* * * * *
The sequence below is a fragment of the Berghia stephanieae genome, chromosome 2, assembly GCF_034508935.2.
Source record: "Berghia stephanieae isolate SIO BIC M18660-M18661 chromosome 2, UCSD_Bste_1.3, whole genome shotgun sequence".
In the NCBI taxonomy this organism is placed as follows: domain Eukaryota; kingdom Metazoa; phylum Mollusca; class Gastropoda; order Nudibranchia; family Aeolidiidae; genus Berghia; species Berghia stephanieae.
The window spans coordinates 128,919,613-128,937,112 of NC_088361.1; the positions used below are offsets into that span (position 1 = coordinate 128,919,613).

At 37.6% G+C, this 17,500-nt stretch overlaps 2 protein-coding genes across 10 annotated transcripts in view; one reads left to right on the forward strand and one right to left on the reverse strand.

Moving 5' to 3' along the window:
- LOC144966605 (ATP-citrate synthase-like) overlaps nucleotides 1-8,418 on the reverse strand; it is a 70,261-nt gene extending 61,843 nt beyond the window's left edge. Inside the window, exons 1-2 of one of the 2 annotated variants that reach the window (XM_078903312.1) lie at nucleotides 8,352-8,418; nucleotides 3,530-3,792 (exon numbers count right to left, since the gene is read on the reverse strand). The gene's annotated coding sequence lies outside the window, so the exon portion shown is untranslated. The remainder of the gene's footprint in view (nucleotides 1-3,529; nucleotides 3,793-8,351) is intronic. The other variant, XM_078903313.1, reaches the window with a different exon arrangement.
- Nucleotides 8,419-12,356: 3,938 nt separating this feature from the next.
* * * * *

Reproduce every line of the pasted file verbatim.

The sequence below is a fragment of the Berghia stephanieae genome, chromosome 2, assembly GCF_034508935.2.
Source record: "Berghia stephanieae isolate SIO BIC M18660-M18661 chromosome 2, UCSD_Bste_1.3, whole genome shotgun sequence".
In the NCBI taxonomy this organism is placed as follows: domain Eukaryota; kingdom Metazoa; phylum Mollusca; class Gastropoda; order Nudibranchia; family Aeolidiidae; genus Berghia; species Berghia stephanieae.
The window spans coordinates 128,919,613-128,937,112 of NC_088361.1; the positions used below are offsets into that span (position 1 = coordinate 128,919,613).

At 37.6% G+C, this 17,500-nt stretch overlaps 2 protein-coding genes across 10 annotated transcripts in view; one reads left to right on the forward strand and one right to left on the reverse strand.

Moving 5' to 3' along the window:
- LOC144966605 (ATP-citrate synthase-like) overlaps nucleotides 1-8,418 on the reverse strand; it is a 70,261-nt gene extending 61,843 nt beyond the window's left edge. Inside the window, exons 1-2 of one of the 2 annotated variants that reach the window (XM_078903312.1) lie at nucleotides 8,352-8,418; nucleotides 3,530-3,792 (exon numbers count right to left, since the gene is read on the reverse strand). The gene's annotated coding sequence lies outside the window, so the exon portion shown is untranslated. The remainder of the gene's footprint in view (nucleotides 1-3,529; nucleotides 3,793-8,351) is intronic. The other variant, XM_078903313.1, reaches the window with a different exon arrangement.
- Nucleotides 8,419-12,356: 3,938 nt separating this feature from the next.